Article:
Multi-factor authentication (MFA): Apps in Azure can take advantage of the Azure MFA service whereas directory sync does not provide integration with on-premises MFA solutions

Identity federation

Federation provides additional enterprise capabilities, but It is also more complex & introduces more dependencies for access to cloud services as shown in figure below:

  • All authentication to Azure AD is performed against the on-premises directory via Active Directory federation services (AD FS) or another federated identity provider
  • Works with non-Microsoft identity providers
  • Password hash sync adds the capability to act as a sign-in backup for federated sign-in (f the federation solution fails)
Figure-3: Azure AD identity federation

Use identity federation if
AD FS s already deployed or using a third-party identity provider

Having an on-premises integrated smart card or other MFA solution

Require sign-in audit and/or disablement of accounts

Compliance with Federal Information Processing Standards (FIPS)

Federated authentication requires a greater investment in infrastructure on premises

  • The on-premises servers must be Internet-accessible through a corporate firewall Microsoft recommends the use of federated proxy servers deployed in a perimeter network, screened subnet, or DMZ
  • Requires hardware, licenses, and operations for AD FS servers, AD FS proxy or web application proxy servers, firewalls, and load balancers
  • Availability and performance are important to ensure users can access cloud applications

Placing directory components in Azure IaaS

Consider the benefits of deploying directory components i.e. AAD Connect/AD DS/AD FS to Azure laaS, as shown in figure, especially if customer plan to extend their on-premises AD to Azure virtual machines for their line of business apps

If customer hasn’t already deployed AD FS on-premises, consider whether the benefits of deploying this workload to Azure makes sense for the organization –

  • Provides autonomy for authentication to cloud services (no on-premises dependencies) and reduces servers and tools hosted on-premises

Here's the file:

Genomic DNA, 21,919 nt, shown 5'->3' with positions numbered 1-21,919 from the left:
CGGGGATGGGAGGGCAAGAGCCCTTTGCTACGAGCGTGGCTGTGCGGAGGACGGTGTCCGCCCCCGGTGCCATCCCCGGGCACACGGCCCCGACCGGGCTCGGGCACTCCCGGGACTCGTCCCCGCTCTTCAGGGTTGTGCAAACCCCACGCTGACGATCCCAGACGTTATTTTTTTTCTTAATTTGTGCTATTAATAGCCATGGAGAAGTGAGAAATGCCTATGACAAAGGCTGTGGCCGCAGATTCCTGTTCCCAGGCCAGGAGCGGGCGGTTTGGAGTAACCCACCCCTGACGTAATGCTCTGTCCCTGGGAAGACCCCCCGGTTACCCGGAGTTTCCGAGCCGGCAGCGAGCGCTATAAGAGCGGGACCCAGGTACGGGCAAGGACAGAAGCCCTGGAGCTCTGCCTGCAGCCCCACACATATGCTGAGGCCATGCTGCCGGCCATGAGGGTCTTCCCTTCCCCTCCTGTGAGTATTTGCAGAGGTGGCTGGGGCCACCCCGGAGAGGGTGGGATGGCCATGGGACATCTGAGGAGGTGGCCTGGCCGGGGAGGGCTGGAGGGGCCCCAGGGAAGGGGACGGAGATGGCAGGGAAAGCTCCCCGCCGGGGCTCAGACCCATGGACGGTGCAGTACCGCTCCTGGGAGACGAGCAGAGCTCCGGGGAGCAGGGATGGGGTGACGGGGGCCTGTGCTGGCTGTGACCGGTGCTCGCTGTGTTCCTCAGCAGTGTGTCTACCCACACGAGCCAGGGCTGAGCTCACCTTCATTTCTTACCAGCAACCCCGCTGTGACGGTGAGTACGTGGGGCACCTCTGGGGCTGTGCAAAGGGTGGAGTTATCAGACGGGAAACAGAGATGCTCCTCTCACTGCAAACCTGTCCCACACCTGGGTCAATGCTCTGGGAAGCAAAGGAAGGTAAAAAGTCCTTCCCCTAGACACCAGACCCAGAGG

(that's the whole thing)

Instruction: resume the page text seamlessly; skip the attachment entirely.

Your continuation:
• Use a S2S VPN gateway on a two-node duster or ExpressRoute to connect Azure
  • Uses ACLs to ensure that Web App Proxy servers can only communicate with AD FS, not AD DCs or others server directly
Figure-4: Placement of on-premises AD components in Azure IaaS

Extending On-premises AD to virtual machines into Azure IaaS

Refer to the figure which shows the configuration of hybrid deployment on-Premises AD extension to Azure AD and It requires:

  • A virtual network (VNet) in Azure laaS
  • A S2S VPN or ExpressRoute connection.
  • Extending customer on-premises to virtual machines in the virtual network
  • Deploying one or more DC in Azure VNet designated as a GC to reduces egress traffic

When to use this solution?

  • Schema extensibility and need to write to existing directory identities.
  • Support for apps in Azure VNet where network isolation is a requirement
  • Support across multiple Azure subscriptions.
  • Certificate or smartcard-based authentication for apps
Figure-5: on-premises AD extension to Azure IaaS

Note: On-Premises AD extension covers lots of limitation of Azure AD DS Below Microsoft FAQ covers features and limitations of Azure AD DS as compare to on premises AD DS: https://docs.microsoft.com/en-us/azure/active-directory-domain-services/faqs

To have further more insight on my previous articles on “Microsoft Azure AD Identity Solution – Part-1 & 2!!!” , Refer to below article:

Microsoft Azure AD Identity Solution – Part-1 !!!

Microsoft Azure AD Identity Solution – Part-2 !!!

Rajeev Ujjwal has more than 18 years of transformation delivery experience in cloud computing, infrastructure, directory service, and cyber security with larger global customers. He is a senior cloud consultant and successfully delivered various kind of global project delivery such as greenfield, consolidation, separation and migration.